I say that the socialism should stop–and the success of teams should depend on the individual owner’s ability to make money.

Let’s take the San Francisco 49’ers as an example.

They were a dominant team in the 1980s, and it resulted in high profits. They’ve fallen on hard times since, and if it weren’t for league-sponsored socialism, the team would have disbanded by now. That’s how it should be.

If we end up with a league with just the Cowboys (who always make money), the Steelers (who win often enough to stay competitive), along with teams in some of the larger market teams who always make money and no one else, then, that’s the way it is.

So what if Green Bay has a couple of bad years and loses its franchise. That’s life in a capitalistic society. We shouldn’t protect individual teams just to protect the league as a whole.

I say shut down the NFL before it becomes the SFL.

Note: I’m not Democratic slacker, so I don’t watch liberal tv all day. That’s why I haven’t watched and blogged about the Republican debate yet. I still will, though; I’ll do a live blog when I watch it on Youtube.

Now, on to today’s topic: Herman Cain.

As you know, this blog believes that Cain is a strong presidential candidate, but I have my serious doubts that his common sense approach to governing will get through the vetting of the liberal media. A recent article (You Should Know: Five Facts about Herman Cain) twists his mainstream beliefs into some sort of radical agenda.

Here are the facts they highlighted as radical:

  • Cain oversaw the firing of thousands of workers while on the Board of Directors at Whirpool.
    I’m tired of hearing Republicans being labeled as being heartless when they’re just being good men of business. I’m sure that it was a problem with a liberal union or something.
  • Cain supports the Paul Ryan budget plan that would end Medicare as we know it.
    I’ve talked about this before, but this is part of Cain’s job-creating plan (replacing the Whirlpool jobs): An entire new industry will need to be developed in order to help the elderly shop for insurance with their vouchers.
  • Herman Cain wants to repeal and replace health care reform despite the fact that it would increase the deficit by hundreds of billions of dollars.
    Liberals just don’t get it. If we lower taxes more, the deficit will completely disappear. All financial problems are about taxes being too high. If there’s inflation, lower taxes. If there’s a recession, lower taxes. If there’s a job crisis, lower taxes. If there’s a problem with too little money, lower taxes. If we have a war, lower taxes. If we have too little money, lower taxes. If bridges collapse, lower taxes. If schools need more books, lower taxes.
  • Herman Cain opposes raising the debt ceiling, and says we should pay Chinese creditors first before issuing seniors their Social Security and Medicare benefits.
    This makes so much sense that it stands on its own without my commentary needed.
  • Herman Cain supports implementing the “fair tax” for everyone, which would hit middle-class families hard.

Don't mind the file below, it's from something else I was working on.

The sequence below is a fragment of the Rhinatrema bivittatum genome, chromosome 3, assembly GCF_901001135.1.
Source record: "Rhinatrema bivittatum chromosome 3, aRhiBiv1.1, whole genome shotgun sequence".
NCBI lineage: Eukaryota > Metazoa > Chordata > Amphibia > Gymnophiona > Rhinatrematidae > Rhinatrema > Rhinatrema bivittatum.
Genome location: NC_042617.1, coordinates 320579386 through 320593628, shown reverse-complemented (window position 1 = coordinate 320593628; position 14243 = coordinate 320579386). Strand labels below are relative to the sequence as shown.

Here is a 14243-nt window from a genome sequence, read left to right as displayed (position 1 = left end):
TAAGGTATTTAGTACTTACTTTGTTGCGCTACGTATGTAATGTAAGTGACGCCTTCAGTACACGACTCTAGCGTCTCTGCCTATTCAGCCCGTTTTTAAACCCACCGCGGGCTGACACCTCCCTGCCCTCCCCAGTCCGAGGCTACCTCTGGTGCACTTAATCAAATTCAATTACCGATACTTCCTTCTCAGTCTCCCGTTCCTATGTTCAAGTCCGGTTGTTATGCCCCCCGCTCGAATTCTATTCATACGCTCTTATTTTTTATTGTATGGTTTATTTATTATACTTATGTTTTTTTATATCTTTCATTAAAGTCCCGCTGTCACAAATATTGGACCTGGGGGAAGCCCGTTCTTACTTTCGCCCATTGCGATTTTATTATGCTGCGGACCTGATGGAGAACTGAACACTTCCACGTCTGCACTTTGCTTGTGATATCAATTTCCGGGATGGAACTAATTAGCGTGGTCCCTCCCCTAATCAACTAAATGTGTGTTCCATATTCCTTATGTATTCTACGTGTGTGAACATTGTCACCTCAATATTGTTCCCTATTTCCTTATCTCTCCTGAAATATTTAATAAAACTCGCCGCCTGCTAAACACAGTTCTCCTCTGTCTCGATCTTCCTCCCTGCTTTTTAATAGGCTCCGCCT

Cain is a business man, so he believes in no taxes, but until we cut enough government handouts to get to a zero percentage, a fair tax is reasonable alternative. This is clearly a liberal attack since the very name of the tax shows how fair it is.

This article (Congress Mulls Cuts to Food Stamps Program Amid Record Number of Recipients) highlights the mistaken philosophy of the Democrats (Dumbocrats if you ask me) when it comes to finances.

The article points out that Republicans want to cut the food stamp program while the president’s budget wants to increase the amount of money spent on the food stamp program.

Increase the food stamp program? Can you say socialism?

If you give those people money (which is what a food stamp is), they’re going to immediately put that money in the hands of local grocery stores. All it will do is provide a family in desperate need with food and give local businesses (and the companies who provide the businesses with the food products, such as food manufacturers and farmers) money during difficult financial times. In other words, the money won’t “create” anything.

That sounds like a government handout to me.

If, instead, you give another tax cut to the rich, like conservatives would like to do, then the money will go straight toward creating jobs. It’s not a direct process since some of the money will be added to existing profit or buried in tax-free shelters, but some of it will be invested into the economy. A significant portion of that will be the global economy, not the national or local economy, but a little of it might eventually end up creating a job in the neighborhood where the food stamp recipient lives. Then, one person wouldn’t need food stamps.

That sounds like Reaganomics 101. Sign me up for that class.

Sometimes it seems as if Senator Mitch McConnell is the only sane one left.

McConnell said yesterday that he’d refuse to raise the debt ceiling unless the Democrats accept cuts to Medicare in the next round of budget talks.

That makes sense to me. The government handouts are killing this country, so cut them and we won’t have to raise the debt ceiling the next time. We could lower it, like a drop ceiling in a basement.

What is the liberal media’s response to McConnell’s common sense plan–to heap praise on him? No, of course not.

They say that he’s out to get senior citizens. I doubt that’s the case–McConnell practically looks like a senior citizen himself, and he doesn’t look all that healthy. He’s not going to cut his own health insurance. That’s all a liberal lie. Medicare would be better if a big company ran it.

I’ve also heard liberal loudmouths and Washington insider economists say that the global economy is at risk if the debt ceiling isn’t raised.

My neighbor across the street is bankrupt, just like the United States. Do you think that he could raise his debt ceiling? No, he had to declare bankruptcy and then everything was fine. Some judge told him he didn’t have to pay anyone anything.

The U.S. should do that–kind of like a do over. Other countries would be fine with that.

God Bless America!